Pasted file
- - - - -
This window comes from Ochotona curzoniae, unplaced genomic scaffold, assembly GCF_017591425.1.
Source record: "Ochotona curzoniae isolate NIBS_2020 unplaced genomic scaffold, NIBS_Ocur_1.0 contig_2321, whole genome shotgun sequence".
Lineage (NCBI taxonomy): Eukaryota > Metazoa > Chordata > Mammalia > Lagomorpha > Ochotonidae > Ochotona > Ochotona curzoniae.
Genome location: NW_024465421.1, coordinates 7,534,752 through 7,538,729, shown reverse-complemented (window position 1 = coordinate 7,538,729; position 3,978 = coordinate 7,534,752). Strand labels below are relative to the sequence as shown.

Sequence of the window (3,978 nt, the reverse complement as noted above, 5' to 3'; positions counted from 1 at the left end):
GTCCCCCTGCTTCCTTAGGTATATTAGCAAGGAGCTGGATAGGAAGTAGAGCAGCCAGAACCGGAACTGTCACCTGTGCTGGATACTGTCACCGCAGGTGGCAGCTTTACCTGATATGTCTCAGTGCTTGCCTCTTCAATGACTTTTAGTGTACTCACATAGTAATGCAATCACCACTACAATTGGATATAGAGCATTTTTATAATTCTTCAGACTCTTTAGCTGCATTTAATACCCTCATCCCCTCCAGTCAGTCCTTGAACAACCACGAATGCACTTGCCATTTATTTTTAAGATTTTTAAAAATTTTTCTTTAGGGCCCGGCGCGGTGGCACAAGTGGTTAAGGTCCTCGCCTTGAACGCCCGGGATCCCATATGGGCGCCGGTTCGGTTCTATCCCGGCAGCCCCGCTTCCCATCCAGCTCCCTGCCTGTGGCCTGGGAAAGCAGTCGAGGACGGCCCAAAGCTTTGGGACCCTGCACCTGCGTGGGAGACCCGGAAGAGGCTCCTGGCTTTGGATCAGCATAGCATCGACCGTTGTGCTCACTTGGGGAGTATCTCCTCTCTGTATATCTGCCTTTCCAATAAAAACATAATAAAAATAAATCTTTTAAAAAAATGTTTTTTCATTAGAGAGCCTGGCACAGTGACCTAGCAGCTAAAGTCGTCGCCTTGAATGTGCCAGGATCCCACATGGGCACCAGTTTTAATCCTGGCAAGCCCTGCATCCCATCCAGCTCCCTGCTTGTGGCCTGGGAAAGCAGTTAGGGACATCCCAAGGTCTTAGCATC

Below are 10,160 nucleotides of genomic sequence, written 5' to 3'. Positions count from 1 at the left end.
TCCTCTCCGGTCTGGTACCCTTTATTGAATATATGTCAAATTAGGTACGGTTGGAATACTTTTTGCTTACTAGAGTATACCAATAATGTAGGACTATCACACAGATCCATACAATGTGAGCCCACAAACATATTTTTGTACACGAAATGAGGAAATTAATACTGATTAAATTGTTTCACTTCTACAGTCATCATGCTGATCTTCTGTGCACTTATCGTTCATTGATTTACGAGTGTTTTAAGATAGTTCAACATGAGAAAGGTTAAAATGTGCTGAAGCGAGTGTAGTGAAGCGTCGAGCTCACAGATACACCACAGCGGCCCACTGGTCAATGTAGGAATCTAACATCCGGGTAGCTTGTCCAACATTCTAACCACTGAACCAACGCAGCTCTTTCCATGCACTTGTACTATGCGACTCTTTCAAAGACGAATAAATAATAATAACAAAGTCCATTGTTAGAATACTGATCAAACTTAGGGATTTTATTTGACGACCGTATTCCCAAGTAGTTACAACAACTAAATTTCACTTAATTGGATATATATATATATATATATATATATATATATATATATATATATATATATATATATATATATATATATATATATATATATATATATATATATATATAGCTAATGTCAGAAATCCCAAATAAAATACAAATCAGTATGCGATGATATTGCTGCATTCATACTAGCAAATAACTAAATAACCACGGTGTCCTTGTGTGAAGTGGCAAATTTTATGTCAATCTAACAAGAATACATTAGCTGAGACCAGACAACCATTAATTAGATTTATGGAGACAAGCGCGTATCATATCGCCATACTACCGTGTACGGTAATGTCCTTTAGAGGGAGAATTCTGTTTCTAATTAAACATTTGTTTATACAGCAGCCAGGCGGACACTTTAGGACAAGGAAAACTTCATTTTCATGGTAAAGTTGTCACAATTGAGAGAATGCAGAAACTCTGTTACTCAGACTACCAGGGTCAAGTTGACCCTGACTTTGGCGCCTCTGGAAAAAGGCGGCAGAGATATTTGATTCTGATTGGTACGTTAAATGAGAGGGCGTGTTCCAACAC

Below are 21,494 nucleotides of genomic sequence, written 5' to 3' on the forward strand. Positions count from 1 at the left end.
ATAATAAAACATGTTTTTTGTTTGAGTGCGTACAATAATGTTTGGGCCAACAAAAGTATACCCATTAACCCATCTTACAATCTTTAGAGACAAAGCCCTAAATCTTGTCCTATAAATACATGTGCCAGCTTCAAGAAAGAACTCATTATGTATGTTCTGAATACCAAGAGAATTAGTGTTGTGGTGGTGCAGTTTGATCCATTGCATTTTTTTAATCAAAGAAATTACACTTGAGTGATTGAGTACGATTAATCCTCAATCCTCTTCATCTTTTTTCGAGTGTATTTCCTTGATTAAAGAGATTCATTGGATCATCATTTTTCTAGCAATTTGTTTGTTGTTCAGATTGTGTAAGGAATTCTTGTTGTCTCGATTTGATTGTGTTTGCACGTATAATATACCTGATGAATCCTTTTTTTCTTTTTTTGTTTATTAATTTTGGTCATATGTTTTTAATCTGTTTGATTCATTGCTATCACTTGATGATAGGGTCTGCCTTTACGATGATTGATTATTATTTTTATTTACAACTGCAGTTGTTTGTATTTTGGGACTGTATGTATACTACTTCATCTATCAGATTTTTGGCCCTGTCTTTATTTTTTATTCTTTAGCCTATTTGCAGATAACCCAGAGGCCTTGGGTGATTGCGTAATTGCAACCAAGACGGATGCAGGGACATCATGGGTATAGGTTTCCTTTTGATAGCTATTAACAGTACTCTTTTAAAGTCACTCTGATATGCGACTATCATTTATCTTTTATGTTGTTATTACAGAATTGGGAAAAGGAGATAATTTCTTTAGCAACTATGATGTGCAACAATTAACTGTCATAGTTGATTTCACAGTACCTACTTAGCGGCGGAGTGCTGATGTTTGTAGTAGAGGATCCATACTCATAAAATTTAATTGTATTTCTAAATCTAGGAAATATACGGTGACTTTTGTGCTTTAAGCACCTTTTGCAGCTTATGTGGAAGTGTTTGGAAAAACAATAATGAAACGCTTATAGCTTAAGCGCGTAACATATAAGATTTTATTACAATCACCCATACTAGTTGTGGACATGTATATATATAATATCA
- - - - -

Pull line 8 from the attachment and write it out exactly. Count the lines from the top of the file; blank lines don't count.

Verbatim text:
TCCTCTCCGGTCTGGTACCCTTTATTGAATATATGTCAAATTAGGTACGGTTGGAATACTTTTTGCTTACTAGAGTATACCAATAATGTAGGACTATCACACAGATCCATACAATGTGAGCCCACAAACATATTTTTGTACACGAAATGAGGAAATTAATACTGATTAAATTGTTTCACTTCTACAGTCATCATGCTGATCTTCTGTGCACTTATCGTTCATTGATTTACGAGTGTTTTAAGATAGTTCAACATGAGAAAGGTTAAAATGTGCTGAAGCGAGTGTAGTGAAGCGTCGAGCTCACAGATACACCACAGCGGCCCACTGGTCAATGTAGGAATCTAACATCCGGGTAGCTTGTCCAACATTCTAACCACTGAACCAACGCAGCTCTTTCCATGCACTTGTACTATGCGACTCTTTCAAAGACGAATAAATAATAATAACAAAGTCCATTGTTAGAATACTGATCAAACTTAGGGATTTTATTTGACGACCGTATTCCCAAGTAGTTACAACAACTAAATTTCACTTAATTGGATATATATATATATATATATATATATATATATATATATATATATATATATATATATATATATATATATATATATATATATATATATATATATATATAGCTAATGTCAGAAATCCCAAATAAAATACAAATCAGTATGCGATGATATTGCTGCATTCATACTAGCAAATAACTAAATAACCACGGTGTCCTTGTGTGAAGTGGCAAATTTTATGTCAATCTAACAAGAATACATTAGCTGAGACCAGACAACCATTAATTAGATTTATGGAGACAAGCGCGTATCATATCGCCATACTACCGTGTACGGTAATGTCCTTTAGAGGGAGAATTCTGTTTCTAATTAAACATTTGTTTATACAGCAGCCAGGCGGACACTTTAGGACAAGGAAAACTTCATTTTCATGGTAAAGTTGTCACAATTGAGAGAATGCAGAAACTCTGTTACTCAGACTACCAGGGTCAAGTTGACCCTGACTTTGGCGCCTCTGGAAAAAGGCGGCAGAGATATTTGATTCTGATTGGTACGTTAAATGAGAGGGCGTGTTCCAACAC